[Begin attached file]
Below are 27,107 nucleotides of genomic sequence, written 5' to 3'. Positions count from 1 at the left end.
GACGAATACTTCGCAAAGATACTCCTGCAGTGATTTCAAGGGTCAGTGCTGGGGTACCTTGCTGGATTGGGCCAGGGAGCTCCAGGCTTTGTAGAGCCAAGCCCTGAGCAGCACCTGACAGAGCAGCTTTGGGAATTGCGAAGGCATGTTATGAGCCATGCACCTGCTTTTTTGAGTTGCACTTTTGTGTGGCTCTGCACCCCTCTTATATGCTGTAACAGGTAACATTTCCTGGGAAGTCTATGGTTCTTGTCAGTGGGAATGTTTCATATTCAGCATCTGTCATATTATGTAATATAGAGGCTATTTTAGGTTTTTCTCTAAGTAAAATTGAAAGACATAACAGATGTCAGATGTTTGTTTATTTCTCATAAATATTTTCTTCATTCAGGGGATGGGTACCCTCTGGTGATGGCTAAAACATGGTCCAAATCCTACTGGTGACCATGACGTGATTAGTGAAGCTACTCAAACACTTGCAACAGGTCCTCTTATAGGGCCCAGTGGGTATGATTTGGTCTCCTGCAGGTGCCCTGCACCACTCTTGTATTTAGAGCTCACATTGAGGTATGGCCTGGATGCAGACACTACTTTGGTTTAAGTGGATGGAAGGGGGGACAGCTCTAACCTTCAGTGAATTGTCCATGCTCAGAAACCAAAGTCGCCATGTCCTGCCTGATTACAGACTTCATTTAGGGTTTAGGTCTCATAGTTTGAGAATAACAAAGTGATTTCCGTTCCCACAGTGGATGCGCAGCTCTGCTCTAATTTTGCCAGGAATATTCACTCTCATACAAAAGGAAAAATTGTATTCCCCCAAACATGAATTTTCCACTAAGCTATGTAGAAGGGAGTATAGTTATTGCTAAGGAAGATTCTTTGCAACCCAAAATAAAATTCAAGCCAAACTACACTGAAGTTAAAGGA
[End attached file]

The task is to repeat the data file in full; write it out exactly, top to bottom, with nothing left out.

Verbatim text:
Below are 27,107 nucleotides of genomic sequence, written 5' to 3'. Positions count from 1 at the left end.
GACGAATACTTCGCAAAGATACTCCTGCAGTGATTTCAAGGGTCAGTGCTGGGGTACCTTGCTGGATTGGGCCAGGGAGCTCCAGGCTTTGTAGAGCCAAGCCCTGAGCAGCACCTGACAGAGCAGCTTTGGGAATTGCGAAGGCATGTTATGAGCCATGCACCTGCTTTTTTGAGTTGCACTTTTGTGTGGCTCTGCACCCCTCTTATATGCTGTAACAGGTAACATTTCCTGGGAAGTCTATGGTTCTTGTCAGTGGGAATGTTTCATATTCAGCATCTGTCATATTATGTAATATAGAGGCTATTTTAGGTTTTTCTCTAAGTAAAATTGAAAGACATAACAGATGTCAGATGTTTGTTTATTTCTCATAAATATTTTCTTCATTCAGGGGATGGGTACCCTCTGGTGATGGCTAAAACATGGTCCAAATCCTACTGGTGACCATGACGTGATTAGTGAAGCTACTCAAACACTTGCAACAGGTCCTCTTATAGGGCCCAGTGGGTATGATTTGGTCTCCTGCAGGTGCCCTGCACCACTCTTGTATTTAGAGCTCACATTGAGGTATGGCCTGGATGCAGACACTACTTTGGTTTAAGTGGATGGAAGGGGGGACAGCTCTAACCTTCAGTGAATTGTCCATGCTCAGAAACCAAAGTCGCCATGTCCTGCCTGATTACAGACTTCATTTAGGGTTTAGGTCTCATAGTTTGAGAATAACAAAGTGATTTCCGTTCCCACAGTGGATGCGCAGCTCTGCTCTAATTTTGCCAGGAATATTCACTCTCATACAAAAGGAAAAATTGTATTCCCCCAAACATGAATTTTCCACTAAGCTATGTAGAAGGGAGTATAGTTATTGCTAAGGAAGATTCTTTGCAACCCAAAATAAAATTCAAGCCAAACTACACTGAAGTTAAAGGA